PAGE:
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Multiple sclerosis (MS) is a common neurological disease, and its etiology remains unknown. In recent years, increasing attention has been paid to the possible association between MS and vitamin D deficiency. Here, we review the current literature between MS and vitamin D, showing clear evidence that vitamin D deficiency is a risk factor for MS despite the lack of direct evidence for the effects of vitamin D in MS progression.
This article was published in the following journal.
Name: Neurosciences (Riyadh, Saudi Arabia)
Multiple sclerosis (MS) is a chronic demyelinating disease of the central nervous system. Depression is common among MS patients. In patients without MS, lower vitamin D levels were associated with hi...
The effect of vitamin D supplementation on the disease course of multiple sclerosis (MS) is not established. Neurofilament light chain (NFL) is a sensitive marker of axonal degeneration. The aim of th...
Multiple sclerosis (MS) is a chronic inflammatory and neurodegenerative disorder of the central nervous system. The disease is characterised by inflammation with extensive immune infiltration, demyeli...
Multiple sclerosis (MS) is characterized by neuroinflammatory infiltrates and central nervous system demyelination. In the neuroinflammatory foci of MS there is increased expression of a purinergic re...
This review provides a brief update of new research findings on the changing epidemiology, disease course, and prognosis of multiple sclerosis (MS).
In patients with Relapsing Remitting Multiple Sclerosis (RRMS), the investigators observed a positive correlation between regulatory T cell (Treg) function and vitamin D status. The presen...
This study aimed to evaluate oral and injectable routes in treatment of hypovitaminosis D in multiple sclerosis (MS) patients. The investigators aimed to assess the efficacy of each method...
The purpose of this study is to compare the effectiveness of three antioxidant regimens in treating the symptoms of multiple sclerosis (MS).
Vitamin D is important risk factor for developing multiple sclerosis (MS) and for disease progression. Patients with MS who had lower vitamin D levels were at increased risk for more clini...
Vitamin D likely plays a role in the geography of Multiple Sclerosis (MS), and patients at risk and with MS have relatively low Vitamin D levels compared to their normal counterparts. Thi...
A form of multiple sclerosis characterized by a progressive deterioration in neurologic function which is in contrast to the more typical relapsing remitting form. If the clinical course is free of distinct remissions, it is referred to as primary progressive multiple sclerosis. When the progressive decline is punctuated by acute exacerbations, it is referred to as progressive relapsing multiple sclerosis. The term secondary progressive multiple sclerosis is used when relapsing remitting multiple sclerosis evolves into the chronic progressive form. (From Ann Neurol 1994;36 Suppl:S73-S79; Adams et al., Principles of Neurology, 6th ed, pp903-914)
A non-glycosylated form of interferon beta-1 that has a serine at position 17. It is used in the treatment of both RELAPSING-REMITTING MULTIPLE SCLEROSIS and CHRONIC PROGRESSIVE MULTIPLE SCLEROSIS.
An autoimmune disorder mainly affecting young adults and characterized by destruction of myelin in the central nervous system. Pathologic findings include multiple sharply demarcated areas of demyelination throughout the white matter of the central nervous system. Clinical manifestations include visual loss, extra-ocular movement disorders, paresthesias, loss of sensation, weakness, dysarthria, spasticity, ataxia, and bladder dysfunction. The usual pattern is one of recurrent attacks followed by partial recovery (see MULTIPLE SCLEROSIS, RELAPSING-REMITTING), but acute fulminating and chronic progressive forms (see MULTIPLE SCLEROSIS, CHRONIC PROGRESSIVE) also occur. (Adams et al., Principles of Neurology, 6th ed, p903)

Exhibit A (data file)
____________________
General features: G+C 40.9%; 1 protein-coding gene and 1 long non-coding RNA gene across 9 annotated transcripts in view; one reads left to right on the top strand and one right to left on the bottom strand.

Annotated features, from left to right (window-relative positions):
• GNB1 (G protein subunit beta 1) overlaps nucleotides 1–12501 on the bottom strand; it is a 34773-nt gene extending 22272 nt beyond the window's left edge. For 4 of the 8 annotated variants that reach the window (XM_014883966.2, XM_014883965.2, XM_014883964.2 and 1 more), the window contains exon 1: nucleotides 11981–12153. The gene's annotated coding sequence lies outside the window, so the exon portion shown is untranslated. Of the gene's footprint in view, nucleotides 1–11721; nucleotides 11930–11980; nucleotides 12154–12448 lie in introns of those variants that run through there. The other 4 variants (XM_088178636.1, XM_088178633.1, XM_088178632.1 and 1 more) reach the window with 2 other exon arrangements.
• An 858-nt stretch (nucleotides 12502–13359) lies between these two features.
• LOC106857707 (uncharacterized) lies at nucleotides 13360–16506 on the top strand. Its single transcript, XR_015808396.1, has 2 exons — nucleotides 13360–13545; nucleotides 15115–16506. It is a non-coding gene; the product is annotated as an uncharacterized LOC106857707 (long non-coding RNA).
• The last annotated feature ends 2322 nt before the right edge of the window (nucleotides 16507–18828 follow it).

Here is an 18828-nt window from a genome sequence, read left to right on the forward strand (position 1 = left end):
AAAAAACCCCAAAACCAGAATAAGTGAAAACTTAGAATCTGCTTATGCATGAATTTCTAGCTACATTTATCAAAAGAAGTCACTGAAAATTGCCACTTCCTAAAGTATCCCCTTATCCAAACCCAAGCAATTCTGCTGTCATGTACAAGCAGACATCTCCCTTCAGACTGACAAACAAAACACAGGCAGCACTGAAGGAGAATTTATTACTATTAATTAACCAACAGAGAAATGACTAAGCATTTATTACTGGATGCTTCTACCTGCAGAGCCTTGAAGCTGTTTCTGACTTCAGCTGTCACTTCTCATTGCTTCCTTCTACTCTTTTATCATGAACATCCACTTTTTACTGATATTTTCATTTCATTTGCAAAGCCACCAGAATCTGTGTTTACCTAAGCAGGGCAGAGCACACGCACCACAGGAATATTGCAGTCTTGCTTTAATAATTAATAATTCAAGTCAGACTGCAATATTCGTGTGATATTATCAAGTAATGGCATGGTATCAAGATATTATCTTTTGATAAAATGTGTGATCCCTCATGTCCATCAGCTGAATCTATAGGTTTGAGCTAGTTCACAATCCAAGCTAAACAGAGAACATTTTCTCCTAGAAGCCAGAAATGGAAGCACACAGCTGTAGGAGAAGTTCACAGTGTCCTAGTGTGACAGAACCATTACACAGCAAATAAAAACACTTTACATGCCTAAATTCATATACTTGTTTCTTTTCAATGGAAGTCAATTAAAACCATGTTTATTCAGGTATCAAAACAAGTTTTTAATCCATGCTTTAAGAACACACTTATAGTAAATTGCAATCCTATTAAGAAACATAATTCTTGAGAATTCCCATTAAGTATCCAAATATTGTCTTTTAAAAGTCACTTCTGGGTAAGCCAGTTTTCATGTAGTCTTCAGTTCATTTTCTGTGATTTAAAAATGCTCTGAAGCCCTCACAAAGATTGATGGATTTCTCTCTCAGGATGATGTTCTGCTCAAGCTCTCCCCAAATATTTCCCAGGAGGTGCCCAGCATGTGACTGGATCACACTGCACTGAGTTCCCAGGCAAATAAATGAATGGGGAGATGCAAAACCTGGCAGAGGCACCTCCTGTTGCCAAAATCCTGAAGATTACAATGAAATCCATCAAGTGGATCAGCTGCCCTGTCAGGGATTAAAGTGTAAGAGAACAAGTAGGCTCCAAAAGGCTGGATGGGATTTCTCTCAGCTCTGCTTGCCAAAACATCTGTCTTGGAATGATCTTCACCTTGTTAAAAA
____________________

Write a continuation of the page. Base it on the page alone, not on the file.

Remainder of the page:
A lipid cofactor that is required for normal blood clotting. Several forms of vitamin K have been identified: VITAMIN K 1 (phytomenadione) derived from plants, VITAMIN K 2 (menaquinone) from bacteria, and synthetic naphthoquinone provitamins, VITAMIN K 3 (menadione). Vitamin K 3 provitamins, after being alkylated in vivo, exhibit the antifibrinolytic activity of vitamin K. Green leafy vegetables, liver, cheese, butter, and egg yolk are good sources of vitamin K.
The most common clinical variant of MULTIPLE SCLEROSIS, characterized by recurrent acute exacerbations of neurologic dysfunction followed by partial or complete recovery. Common clinical manifestations include loss of visual (see OPTIC NEURITIS), motor, sensory, or bladder function. Acute episodes of demyelination may occur at any site in the central nervous system, and commonly involve the optic nerves, spinal cord, brain stem, and cerebellum. (Adams et al., Principles of Neurology, 6th ed, pp903-914)
Within medicine, nutrition (the study of food and the effect of its components on the body) has many different roles. Appropriate nutrition can help prevent certain diseases, or treat others. In critically ill patients, artificial feeding by tubes need t...
Neurology - Central Nervous System (CNS)
Alzheimer's Disease Anesthesia Anxiety Disorders Autism Bipolar Disorders Dementia Epilepsy Multiple Sclerosis (MS) Neurology Pain Parkinson's Disease Sleep Disorders Neurology is the branch of me...
Multiple Sclerosis MS
Multiple sclerosis (MS) is the most common disabling neurological condition affecting 100,000 young adults in the UK. The condition results from autoimmune damage to myelin, causing interference in nerve signaling. Symptoms experienced depend on the pa...